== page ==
A little girl gets ready for bed at night. She and her pup are so very sleepy… until she spies a SPIDER in her room! GAH! Stricken with fear, she goes on the offensive, her imagination going wild with thoughts of giant, spider-removing devices and huge spiders coming for retribution. When she finally traps the spider under a glass, she realizes that the spider? It’s rather itsy-bitsy after all. And it looks pretty terrified. Putting herself in the spider’s shoes, she realizes that the spider isn’t here to rain havoc down on her and her dog; it probably just wants to get back home, or make a home in a warm, comfortable spot. Author Mags DeRoma says that Awake is about coming face-to-face with ‘otherness'”; an idea more of our children (and adults, quite frankly) should sit down and take a minute to think about. When something – or someone – appears that isn’t within our usual realm of understanding or experience, we often react with fear and aggression. If we take a moment to put ourselves in someone else’s position, to see the world through another’s eyes, we may – like the little girl in Awake – rethink our initial, knee-jerk reactions. Awake is also about facing one’s fears and growing from the experience. The cut paper artwork gives depth and texture to the story, with fun details and character expressions, and gorgeous cityscapes, including a gatefold that brings home the true size of the little spider compared to the sprawling city outside the girl’s window. Endpapers bring the reader in, with heartwarming messages like “open eyes, open mind, open heart, to be awake”, and instructions on relocating a “surprise guest”.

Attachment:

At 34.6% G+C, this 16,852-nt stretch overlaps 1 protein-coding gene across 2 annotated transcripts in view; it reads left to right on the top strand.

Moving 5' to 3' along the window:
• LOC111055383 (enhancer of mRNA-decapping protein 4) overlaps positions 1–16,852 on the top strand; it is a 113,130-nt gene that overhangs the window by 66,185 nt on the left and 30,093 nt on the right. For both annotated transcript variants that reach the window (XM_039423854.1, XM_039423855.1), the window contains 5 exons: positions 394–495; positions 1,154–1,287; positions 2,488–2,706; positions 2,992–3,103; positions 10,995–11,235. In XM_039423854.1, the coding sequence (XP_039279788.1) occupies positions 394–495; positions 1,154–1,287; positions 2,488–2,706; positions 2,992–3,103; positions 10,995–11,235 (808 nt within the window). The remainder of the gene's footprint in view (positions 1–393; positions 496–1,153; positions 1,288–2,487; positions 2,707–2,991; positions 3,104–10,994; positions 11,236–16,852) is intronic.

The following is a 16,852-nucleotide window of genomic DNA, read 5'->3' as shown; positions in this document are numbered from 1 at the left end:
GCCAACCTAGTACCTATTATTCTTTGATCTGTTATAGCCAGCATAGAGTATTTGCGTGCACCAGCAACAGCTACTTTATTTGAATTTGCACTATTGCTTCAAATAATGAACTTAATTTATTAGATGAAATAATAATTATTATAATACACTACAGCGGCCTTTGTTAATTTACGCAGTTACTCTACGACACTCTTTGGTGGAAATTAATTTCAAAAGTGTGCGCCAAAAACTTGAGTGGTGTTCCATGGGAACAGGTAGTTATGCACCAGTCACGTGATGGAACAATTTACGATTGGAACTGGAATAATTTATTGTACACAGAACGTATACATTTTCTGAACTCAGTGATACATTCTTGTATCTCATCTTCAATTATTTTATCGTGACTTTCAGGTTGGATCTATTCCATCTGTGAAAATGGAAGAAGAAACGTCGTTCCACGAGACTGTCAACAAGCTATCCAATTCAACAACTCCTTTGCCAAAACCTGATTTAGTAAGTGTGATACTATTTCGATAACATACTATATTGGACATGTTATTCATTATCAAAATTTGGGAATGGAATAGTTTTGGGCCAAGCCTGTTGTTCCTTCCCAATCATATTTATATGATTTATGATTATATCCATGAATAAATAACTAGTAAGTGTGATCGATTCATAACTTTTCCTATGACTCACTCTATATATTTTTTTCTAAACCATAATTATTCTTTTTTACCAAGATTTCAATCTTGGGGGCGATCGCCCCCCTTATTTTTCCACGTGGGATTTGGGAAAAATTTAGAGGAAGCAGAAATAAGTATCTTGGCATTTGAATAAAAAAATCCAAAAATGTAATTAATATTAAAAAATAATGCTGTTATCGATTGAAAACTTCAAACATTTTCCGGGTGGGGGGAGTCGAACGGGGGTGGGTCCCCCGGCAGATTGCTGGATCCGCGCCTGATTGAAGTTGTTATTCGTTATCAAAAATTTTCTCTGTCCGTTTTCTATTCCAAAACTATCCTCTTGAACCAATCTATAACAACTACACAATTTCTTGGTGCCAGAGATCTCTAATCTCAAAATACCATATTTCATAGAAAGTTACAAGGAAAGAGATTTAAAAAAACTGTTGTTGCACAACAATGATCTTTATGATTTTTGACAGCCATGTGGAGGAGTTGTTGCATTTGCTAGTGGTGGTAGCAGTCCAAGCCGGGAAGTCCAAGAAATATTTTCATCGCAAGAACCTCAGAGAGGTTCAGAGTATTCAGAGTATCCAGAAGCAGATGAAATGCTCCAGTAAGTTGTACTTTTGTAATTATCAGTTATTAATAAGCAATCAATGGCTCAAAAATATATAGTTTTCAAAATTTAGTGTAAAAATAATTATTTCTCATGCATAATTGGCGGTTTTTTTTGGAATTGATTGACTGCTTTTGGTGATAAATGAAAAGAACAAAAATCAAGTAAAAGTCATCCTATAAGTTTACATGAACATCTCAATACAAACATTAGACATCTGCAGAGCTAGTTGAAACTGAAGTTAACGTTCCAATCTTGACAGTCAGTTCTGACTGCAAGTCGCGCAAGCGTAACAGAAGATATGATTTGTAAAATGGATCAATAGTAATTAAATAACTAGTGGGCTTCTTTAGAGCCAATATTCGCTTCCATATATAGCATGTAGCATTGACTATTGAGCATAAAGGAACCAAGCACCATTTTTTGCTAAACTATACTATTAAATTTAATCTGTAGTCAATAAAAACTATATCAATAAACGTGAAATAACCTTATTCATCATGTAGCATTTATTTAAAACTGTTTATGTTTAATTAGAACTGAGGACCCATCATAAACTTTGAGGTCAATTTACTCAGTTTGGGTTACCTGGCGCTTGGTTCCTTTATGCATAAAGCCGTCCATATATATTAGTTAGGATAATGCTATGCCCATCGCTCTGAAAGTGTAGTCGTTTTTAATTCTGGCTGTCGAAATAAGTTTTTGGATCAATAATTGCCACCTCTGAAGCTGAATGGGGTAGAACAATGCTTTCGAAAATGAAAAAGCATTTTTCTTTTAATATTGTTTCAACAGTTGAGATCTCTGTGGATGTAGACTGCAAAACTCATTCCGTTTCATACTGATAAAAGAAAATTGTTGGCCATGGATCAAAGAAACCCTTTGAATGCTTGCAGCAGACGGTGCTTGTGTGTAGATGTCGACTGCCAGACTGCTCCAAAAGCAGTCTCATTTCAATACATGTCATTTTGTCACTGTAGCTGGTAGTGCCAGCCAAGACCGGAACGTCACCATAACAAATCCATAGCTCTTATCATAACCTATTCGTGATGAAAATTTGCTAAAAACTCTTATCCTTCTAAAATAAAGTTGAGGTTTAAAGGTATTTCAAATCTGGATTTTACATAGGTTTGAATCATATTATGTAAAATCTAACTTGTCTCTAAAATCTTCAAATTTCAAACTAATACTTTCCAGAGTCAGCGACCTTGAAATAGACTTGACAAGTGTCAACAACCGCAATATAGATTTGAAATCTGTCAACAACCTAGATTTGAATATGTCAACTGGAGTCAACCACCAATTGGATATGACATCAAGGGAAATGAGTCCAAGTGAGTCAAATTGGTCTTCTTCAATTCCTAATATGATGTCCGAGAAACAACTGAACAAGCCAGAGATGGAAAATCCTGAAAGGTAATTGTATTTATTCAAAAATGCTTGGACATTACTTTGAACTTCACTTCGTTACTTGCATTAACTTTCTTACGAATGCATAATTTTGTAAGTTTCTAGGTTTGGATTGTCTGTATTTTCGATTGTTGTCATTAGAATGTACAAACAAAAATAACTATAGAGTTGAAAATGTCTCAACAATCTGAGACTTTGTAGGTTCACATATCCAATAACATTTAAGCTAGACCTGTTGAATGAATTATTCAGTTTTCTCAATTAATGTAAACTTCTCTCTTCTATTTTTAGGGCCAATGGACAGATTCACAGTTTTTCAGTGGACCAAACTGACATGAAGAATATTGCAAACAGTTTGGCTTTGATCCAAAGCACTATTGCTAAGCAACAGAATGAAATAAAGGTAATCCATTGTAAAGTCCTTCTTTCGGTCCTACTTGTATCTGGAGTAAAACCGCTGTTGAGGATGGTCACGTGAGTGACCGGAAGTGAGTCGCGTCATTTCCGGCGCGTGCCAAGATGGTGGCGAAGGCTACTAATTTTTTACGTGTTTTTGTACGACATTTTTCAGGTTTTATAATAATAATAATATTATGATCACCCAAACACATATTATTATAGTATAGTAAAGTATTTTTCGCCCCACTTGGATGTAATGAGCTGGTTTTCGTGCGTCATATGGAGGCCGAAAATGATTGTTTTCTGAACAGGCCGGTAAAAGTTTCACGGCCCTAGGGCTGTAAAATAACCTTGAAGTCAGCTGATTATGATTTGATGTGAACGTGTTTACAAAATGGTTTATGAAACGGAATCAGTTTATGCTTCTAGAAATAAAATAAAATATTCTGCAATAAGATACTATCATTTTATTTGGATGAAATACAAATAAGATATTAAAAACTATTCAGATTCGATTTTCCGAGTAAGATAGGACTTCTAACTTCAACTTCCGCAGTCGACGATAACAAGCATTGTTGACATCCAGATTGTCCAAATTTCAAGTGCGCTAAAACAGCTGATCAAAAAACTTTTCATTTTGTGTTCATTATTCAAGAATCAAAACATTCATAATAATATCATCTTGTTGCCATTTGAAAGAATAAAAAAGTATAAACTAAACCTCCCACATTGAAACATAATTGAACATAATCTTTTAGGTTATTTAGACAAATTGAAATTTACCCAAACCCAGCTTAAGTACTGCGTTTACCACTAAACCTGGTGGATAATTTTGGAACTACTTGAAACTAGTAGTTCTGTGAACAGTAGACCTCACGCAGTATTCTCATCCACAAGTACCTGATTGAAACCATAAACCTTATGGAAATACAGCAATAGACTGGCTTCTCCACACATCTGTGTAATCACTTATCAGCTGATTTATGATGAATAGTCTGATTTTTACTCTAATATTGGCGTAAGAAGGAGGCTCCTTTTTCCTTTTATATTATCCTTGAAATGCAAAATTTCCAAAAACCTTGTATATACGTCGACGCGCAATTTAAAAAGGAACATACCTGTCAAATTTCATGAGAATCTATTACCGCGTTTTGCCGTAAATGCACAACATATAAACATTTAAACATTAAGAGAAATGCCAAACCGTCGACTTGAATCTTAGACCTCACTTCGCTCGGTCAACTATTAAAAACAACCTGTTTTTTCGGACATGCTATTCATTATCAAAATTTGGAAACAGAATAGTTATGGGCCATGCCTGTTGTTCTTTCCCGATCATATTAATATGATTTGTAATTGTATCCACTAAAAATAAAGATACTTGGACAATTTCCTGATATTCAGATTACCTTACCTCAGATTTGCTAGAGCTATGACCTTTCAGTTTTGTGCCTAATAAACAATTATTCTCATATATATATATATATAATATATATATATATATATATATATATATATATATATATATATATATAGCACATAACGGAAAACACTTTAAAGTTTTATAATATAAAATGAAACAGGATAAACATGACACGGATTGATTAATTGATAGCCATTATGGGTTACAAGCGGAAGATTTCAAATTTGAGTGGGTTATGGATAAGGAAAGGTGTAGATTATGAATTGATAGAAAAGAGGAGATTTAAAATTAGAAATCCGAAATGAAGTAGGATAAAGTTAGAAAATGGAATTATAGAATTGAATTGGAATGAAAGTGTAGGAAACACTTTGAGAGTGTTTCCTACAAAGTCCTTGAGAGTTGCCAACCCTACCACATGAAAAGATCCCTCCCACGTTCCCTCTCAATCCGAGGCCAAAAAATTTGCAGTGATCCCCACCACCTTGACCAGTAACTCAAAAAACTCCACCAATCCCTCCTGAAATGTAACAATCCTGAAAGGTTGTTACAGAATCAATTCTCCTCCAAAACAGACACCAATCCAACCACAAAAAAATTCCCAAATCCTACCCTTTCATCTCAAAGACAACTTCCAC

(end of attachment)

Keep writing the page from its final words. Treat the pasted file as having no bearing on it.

This is Mags DeRoma’s debut picture book, and I’m excited to see where else she will bring us in the future. Visit her webpage for more artwork and a look at other books she’s illustrated. Add Awake to your social-emotional learning collections, and consider displaying with Jacob Grant’s Bear’s Scare and Bear Out There, and Bethany Barton’s I’m Trying to Love Spiders.